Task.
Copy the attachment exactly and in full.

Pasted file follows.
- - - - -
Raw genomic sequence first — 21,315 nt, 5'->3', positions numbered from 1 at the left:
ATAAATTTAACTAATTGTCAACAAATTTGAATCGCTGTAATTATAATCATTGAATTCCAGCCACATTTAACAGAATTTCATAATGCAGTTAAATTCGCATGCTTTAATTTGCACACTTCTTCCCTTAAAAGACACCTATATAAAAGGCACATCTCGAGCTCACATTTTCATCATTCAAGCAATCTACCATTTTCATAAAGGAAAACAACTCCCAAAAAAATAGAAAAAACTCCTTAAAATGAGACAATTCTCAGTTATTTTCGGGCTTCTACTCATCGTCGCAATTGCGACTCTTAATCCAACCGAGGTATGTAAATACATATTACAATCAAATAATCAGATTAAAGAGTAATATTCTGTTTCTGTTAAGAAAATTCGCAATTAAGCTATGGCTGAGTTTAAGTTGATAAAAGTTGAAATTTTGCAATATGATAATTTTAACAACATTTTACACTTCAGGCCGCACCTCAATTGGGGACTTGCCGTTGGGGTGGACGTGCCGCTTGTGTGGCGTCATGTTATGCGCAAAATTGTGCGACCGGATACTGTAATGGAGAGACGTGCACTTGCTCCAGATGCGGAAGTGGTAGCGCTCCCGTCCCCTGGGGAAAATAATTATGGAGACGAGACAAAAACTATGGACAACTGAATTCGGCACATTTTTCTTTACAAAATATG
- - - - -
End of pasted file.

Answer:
Raw genomic sequence first — 21,315 nt, 5'->3', positions numbered from 1 at the left:
ATAAATTTAACTAATTGTCAACAAATTTGAATCGCTGTAATTATAATCATTGAATTCCAGCCACATTTAACAGAATTTCATAATGCAGTTAAATTCGCATGCTTTAATTTGCACACTTCTTCCCTTAAAAGACACCTATATAAAAGGCACATCTCGAGCTCACATTTTCATCATTCAAGCAATCTACCATTTTCATAAAGGAAAACAACTCCCAAAAAAATAGAAAAAACTCCTTAAAATGAGACAATTCTCAGTTATTTTCGGGCTTCTACTCATCGTCGCAATTGCGACTCTTAATCCAACCGAGGTATGTAAATACATATTACAATCAAATAATCAGATTAAAGAGTAATATTCTGTTTCTGTTAAGAAAATTCGCAATTAAGCTATGGCTGAGTTTAAGTTGATAAAAGTTGAAATTTTGCAATATGATAATTTTAACAACATTTTACACTTCAGGCCGCACCTCAATTGGGGACTTGCCGTTGGGGTGGACGTGCCGCTTGTGTGGCGTCATGTTATGCGCAAAATTGTGCGACCGGATACTGTAATGGAGAGACGTGCACTTGCTCCAGATGCGGAAGTGGTAGCGCTCCCGTCCCCTGGGGAAAATAATTATGGAGACGAGACAAAAACTATGGACAACTGAATTCGGCACATTTTTCTTTACAAAATATG